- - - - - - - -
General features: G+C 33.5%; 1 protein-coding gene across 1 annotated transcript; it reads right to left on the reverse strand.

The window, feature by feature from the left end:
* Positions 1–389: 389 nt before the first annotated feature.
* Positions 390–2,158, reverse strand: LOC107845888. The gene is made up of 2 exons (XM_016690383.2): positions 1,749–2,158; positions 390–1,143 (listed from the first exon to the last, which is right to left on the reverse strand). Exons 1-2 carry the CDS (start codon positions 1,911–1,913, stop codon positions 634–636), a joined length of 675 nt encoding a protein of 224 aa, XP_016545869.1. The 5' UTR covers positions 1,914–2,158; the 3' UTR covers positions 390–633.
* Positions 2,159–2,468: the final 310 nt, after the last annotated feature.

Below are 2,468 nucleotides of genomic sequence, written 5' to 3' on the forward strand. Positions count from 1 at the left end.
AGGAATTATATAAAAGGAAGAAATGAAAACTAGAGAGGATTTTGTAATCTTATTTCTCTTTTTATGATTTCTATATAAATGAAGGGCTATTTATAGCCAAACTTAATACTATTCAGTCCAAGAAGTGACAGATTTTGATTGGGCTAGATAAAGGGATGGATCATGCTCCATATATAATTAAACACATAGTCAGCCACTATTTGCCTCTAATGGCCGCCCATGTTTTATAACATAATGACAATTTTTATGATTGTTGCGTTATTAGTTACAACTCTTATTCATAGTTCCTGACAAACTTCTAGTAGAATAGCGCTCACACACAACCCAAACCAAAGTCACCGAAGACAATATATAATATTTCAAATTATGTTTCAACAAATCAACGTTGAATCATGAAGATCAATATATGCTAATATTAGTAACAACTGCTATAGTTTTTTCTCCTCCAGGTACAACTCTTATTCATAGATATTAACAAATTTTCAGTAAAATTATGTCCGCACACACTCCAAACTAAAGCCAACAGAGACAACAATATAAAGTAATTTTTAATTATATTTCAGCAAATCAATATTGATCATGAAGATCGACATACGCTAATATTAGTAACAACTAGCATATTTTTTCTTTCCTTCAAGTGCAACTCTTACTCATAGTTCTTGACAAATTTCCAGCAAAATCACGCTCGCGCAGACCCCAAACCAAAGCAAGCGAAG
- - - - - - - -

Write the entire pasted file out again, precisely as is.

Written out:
General features: G+C 33.5%; 1 protein-coding gene across 1 annotated transcript; it reads right to left on the reverse strand.

The window, feature by feature from the left end:
* Positions 1–389: 389 nt before the first annotated feature.
* Positions 390–2,158, reverse strand: LOC107845888. The gene is made up of 2 exons (XM_016690383.2): positions 1,749–2,158; positions 390–1,143 (listed from the first exon to the last, which is right to left on the reverse strand). Exons 1-2 carry the CDS (start codon positions 1,911–1,913, stop codon positions 634–636), a joined length of 675 nt encoding a protein of 224 aa, XP_016545869.1. The 5' UTR covers positions 1,914–2,158; the 3' UTR covers positions 390–633.
* Positions 2,159–2,468: the final 310 nt, after the last annotated feature.

Below are 2,468 nucleotides of genomic sequence, written 5' to 3' on the forward strand. Positions count from 1 at the left end.
AGGAATTATATAAAAGGAAGAAATGAAAACTAGAGAGGATTTTGTAATCTTATTTCTCTTTTTATGATTTCTATATAAATGAAGGGCTATTTATAGCCAAACTTAATACTATTCAGTCCAAGAAGTGACAGATTTTGATTGGGCTAGATAAAGGGATGGATCATGCTCCATATATAATTAAACACATAGTCAGCCACTATTTGCCTCTAATGGCCGCCCATGTTTTATAACATAATGACAATTTTTATGATTGTTGCGTTATTAGTTACAACTCTTATTCATAGTTCCTGACAAACTTCTAGTAGAATAGCGCTCACACACAACCCAAACCAAAGTCACCGAAGACAATATATAATATTTCAAATTATGTTTCAACAAATCAACGTTGAATCATGAAGATCAATATATGCTAATATTAGTAACAACTGCTATAGTTTTTTCTCCTCCAGGTACAACTCTTATTCATAGATATTAACAAATTTTCAGTAAAATTATGTCCGCACACACTCCAAACTAAAGCCAACAGAGACAACAATATAAAGTAATTTTTAATTATATTTCAGCAAATCAATATTGATCATGAAGATCGACATACGCTAATATTAGTAACAACTAGCATATTTTTTCTTTCCTTCAAGTGCAACTCTTACTCATAGTTCTTGACAAATTTCCAGCAAAATCACGCTCGCGCAGACCCCAAACCAAAGCAAGCGAAG